No, we don’t. If anything, especially in schools prepped for suppression, the answer has been a staunch rebuke. In New York City, even as we forcefully voted out a regime that insisted on scholastic fascism, we still prefer our schools to resemble it. Change is arduous. And, now that the status quo is the current suite of education reforms thanks to a multifaceted bipartisan effort to privatize vast elements of our school system, we need to have a bigger, more urgent conversation about the flaws of any education movement we choose to espouse.
This is where Meier and Gasoi excel, too. Unlike many education reformers who have the magic bullet, they lay out their massive flaws in hopes that people can appreciate the struggle of creating an alternate and sustainable mode of schooling.
“While Deb created a framework for democratic governance, it wasn’t always wasn’t always easy to navigate the various personality and power dynamics that inevitably arose. This was especially true when it came to interactions involving Deb [Meier]. There were two realities. One was that we were all responsible for being the makers and keepers of the school culture, as well as being in charge of much of the school’s daily functioning. The other reality was that Deb was always the heavyweight in the room … As a staff, we worked within the ever-present tension of those co-mingling realities.”
Who gets to choose a given framework and how it’s delivered matters as much as the framework itself. Indeed, plenty of institutions that are labeled democratic approach their work through democratic means. We have executive agents like the Immigration and Customs Enforcement agency raiding homes and restaurants looking for our most vulnerable peoples. We have local and state governments participating in mass voter disenfranchisement and suppression in communities they call voiceless and lethargic. We have courts ushering in droves of people into public and private imprisonment for free and reduced-pay labor.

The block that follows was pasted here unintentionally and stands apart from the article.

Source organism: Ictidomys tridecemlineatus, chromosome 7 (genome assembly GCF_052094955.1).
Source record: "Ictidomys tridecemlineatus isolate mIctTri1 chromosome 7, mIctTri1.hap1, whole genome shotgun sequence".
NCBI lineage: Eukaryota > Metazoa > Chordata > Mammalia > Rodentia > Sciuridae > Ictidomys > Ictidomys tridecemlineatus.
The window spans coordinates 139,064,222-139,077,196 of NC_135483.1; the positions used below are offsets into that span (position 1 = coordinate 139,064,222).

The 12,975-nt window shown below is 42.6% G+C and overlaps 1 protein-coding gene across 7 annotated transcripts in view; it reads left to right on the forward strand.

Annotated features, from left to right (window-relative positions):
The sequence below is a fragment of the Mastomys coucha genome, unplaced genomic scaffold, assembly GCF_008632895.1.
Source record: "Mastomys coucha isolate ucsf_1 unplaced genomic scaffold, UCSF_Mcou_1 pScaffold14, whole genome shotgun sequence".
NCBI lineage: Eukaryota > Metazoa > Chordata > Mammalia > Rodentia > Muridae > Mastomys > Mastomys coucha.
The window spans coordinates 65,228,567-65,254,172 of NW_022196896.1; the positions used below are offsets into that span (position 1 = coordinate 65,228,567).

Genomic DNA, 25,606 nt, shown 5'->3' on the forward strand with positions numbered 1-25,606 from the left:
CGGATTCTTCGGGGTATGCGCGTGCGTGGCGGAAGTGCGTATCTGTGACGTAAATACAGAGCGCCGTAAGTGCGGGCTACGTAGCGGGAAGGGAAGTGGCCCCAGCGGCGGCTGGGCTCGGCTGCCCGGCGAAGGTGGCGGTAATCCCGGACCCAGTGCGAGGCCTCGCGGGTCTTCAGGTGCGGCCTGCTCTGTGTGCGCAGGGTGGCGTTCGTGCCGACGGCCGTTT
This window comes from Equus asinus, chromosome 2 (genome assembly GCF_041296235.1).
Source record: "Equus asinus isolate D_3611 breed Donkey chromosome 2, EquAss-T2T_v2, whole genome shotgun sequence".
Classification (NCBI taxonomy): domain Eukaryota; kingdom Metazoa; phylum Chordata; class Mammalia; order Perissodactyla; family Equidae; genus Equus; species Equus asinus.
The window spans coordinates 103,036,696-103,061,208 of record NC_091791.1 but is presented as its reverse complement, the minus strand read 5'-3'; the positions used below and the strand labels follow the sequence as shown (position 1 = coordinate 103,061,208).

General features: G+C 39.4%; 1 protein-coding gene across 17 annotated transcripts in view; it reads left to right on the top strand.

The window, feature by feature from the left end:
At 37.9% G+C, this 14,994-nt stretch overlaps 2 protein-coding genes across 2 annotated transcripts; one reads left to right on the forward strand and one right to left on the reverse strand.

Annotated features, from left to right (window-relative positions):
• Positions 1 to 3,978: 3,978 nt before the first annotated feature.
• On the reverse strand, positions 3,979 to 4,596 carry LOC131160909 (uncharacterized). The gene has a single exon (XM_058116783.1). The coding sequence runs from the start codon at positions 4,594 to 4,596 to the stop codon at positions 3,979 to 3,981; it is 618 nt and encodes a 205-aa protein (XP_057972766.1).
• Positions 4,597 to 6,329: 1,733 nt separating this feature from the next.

We have schools with democracy in their names yet telling their students the languages they speak have no validity. We have schools where the Pledge of Allegiance is recited ad nauseam yet is rarely interrogated as a dedication to a small yet powerful segment of society.
The question we should ask now, as we should have in 2016, 2001, 1968, 1865, and 1776, is: do our schools reflect our country’s ostensible vision to life, liberty, and the pursuit of happiness? Furthermore, to whom does democracy belong and how does one attain the ability to govern for the common good? And how are adults in buildings — parents, teachers, administrators, and other people within a school building — going to teach democracy if it’s not something they’ve experienced themselves?
Contrary to what America’s international policy suggests, we can’t exact “democracy … or else” upon those who our country has deemed outside of the mainstream.
Meier and Gasoi have spent their careers creating these spaces where the process of schooling and actual learning can co-exist. This book allows for imperfection as a means of reflection and humanity, and makes explicit that this work is a continuation of centuries-long struggle with schooling. For many of us adults in schools, democracy as a core element of school has rarely if ever made it to us. I too have visions of our children, including my son, experiencing a school that they inevitably felt was shaped by them, not just given to them. That requires a set of norms and means we would have to enforce and judiciously pass on for generations.
And, should the people leading this republic within the republic not lead us in that direction through policy and practice, it’s time to create an alternative now and forever.